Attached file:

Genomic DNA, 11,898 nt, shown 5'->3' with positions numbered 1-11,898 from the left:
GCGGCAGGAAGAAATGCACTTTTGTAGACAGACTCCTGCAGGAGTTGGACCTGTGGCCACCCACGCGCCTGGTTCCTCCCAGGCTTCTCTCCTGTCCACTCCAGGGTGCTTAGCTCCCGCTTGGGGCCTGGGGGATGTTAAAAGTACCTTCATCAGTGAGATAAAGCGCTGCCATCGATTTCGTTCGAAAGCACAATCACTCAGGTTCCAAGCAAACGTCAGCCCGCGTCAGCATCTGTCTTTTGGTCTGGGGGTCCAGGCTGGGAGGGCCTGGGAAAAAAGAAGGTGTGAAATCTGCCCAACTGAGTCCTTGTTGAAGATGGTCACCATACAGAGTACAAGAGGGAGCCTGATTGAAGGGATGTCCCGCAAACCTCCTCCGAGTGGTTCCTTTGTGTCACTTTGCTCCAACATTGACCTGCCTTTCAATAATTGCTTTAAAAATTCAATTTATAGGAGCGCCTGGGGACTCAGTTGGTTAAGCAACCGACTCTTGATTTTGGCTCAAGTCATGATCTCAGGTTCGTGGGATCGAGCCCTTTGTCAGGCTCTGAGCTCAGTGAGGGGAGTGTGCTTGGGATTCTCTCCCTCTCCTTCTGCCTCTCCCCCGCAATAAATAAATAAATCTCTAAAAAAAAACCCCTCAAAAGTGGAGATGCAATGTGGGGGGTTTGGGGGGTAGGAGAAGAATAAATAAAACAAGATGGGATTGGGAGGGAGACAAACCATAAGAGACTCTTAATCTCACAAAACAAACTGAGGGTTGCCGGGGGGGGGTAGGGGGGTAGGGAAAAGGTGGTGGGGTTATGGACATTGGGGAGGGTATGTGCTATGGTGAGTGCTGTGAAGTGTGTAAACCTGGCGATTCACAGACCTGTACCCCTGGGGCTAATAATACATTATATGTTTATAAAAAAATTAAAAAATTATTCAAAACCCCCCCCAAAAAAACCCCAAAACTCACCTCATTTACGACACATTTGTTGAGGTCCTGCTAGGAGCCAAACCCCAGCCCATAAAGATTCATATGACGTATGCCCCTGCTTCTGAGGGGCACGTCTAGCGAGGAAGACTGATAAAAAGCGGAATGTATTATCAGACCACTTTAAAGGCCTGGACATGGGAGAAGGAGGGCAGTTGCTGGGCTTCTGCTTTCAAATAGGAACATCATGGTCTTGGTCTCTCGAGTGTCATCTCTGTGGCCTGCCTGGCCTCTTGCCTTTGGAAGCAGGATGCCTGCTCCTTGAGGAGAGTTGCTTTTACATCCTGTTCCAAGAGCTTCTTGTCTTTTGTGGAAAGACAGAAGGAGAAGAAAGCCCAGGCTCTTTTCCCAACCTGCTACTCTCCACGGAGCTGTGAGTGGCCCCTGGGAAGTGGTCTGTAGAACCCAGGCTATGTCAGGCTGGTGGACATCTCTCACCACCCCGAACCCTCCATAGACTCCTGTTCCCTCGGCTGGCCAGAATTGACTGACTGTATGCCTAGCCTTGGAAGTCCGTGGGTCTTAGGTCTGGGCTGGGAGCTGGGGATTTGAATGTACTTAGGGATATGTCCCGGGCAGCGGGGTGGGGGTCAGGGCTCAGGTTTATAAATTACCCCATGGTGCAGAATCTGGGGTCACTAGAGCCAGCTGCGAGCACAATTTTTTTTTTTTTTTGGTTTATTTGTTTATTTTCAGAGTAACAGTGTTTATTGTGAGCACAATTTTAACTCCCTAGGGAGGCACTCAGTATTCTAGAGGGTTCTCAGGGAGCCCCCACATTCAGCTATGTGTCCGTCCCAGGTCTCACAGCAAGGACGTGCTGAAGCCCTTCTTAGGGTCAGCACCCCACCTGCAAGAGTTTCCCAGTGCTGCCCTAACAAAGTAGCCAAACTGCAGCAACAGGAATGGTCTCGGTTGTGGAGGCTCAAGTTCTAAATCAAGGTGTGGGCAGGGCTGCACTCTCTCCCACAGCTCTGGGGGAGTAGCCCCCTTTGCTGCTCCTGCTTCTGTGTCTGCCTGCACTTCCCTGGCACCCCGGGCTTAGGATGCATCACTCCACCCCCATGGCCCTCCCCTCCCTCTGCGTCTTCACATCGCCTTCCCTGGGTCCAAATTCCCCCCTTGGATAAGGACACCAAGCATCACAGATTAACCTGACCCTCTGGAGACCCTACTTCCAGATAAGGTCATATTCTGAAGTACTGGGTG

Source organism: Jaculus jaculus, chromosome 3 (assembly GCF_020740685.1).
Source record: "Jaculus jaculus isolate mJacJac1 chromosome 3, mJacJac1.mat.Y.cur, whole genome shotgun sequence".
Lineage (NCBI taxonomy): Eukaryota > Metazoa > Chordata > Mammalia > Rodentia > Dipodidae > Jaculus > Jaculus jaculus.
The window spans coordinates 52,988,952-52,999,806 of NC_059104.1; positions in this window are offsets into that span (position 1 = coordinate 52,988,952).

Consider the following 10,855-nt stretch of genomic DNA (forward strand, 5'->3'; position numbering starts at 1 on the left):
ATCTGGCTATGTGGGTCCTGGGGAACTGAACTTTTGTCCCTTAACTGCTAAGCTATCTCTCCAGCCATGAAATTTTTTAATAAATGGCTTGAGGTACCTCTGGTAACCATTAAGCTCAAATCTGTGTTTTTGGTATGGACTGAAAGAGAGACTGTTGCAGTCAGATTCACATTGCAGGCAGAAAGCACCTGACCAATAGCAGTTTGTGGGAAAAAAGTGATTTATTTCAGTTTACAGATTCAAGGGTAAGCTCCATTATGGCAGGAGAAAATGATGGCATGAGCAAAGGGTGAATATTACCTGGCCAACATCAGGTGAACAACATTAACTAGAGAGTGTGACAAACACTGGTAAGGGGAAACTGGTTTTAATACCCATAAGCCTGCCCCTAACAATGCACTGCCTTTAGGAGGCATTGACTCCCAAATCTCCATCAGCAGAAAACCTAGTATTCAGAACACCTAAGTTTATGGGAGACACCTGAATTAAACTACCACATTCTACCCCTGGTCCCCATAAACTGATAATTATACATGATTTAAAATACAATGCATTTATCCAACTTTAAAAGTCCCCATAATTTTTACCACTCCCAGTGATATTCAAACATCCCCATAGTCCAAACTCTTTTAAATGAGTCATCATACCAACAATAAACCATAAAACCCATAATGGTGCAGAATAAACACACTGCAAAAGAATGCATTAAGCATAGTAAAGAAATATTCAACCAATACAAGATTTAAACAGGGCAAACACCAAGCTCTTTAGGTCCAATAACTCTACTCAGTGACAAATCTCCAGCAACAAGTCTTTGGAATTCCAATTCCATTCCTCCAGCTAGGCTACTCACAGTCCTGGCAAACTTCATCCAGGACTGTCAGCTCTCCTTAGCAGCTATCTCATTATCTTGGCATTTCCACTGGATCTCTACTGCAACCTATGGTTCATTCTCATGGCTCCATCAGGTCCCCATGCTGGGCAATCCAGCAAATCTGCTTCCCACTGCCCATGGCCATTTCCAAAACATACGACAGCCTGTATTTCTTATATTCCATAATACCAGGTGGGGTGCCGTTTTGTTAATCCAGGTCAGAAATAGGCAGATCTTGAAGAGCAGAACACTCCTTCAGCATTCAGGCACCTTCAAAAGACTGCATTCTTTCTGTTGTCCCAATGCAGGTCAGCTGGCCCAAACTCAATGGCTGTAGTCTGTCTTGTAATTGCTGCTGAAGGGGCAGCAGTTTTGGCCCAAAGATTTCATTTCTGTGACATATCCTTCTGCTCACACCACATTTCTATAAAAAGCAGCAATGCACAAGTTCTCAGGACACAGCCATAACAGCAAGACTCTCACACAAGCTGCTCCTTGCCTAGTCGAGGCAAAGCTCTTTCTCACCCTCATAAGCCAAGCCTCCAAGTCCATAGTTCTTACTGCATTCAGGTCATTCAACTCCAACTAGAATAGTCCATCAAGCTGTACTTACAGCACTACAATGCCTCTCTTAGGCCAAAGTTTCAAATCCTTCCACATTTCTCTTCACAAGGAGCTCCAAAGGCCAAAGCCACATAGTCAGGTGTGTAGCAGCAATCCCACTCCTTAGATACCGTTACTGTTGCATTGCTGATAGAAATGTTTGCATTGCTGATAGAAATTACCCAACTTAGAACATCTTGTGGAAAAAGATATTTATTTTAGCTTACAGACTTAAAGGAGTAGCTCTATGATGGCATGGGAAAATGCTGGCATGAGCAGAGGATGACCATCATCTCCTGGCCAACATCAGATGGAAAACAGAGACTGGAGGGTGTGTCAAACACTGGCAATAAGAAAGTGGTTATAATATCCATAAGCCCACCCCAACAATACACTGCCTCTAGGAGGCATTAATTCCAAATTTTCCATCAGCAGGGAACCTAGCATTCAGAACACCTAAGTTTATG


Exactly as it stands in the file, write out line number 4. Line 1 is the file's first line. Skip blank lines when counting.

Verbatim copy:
Source record: "Jaculus jaculus isolate mJacJac1 chromosome 3, mJacJac1.mat.Y.cur, whole genome shotgun sequence".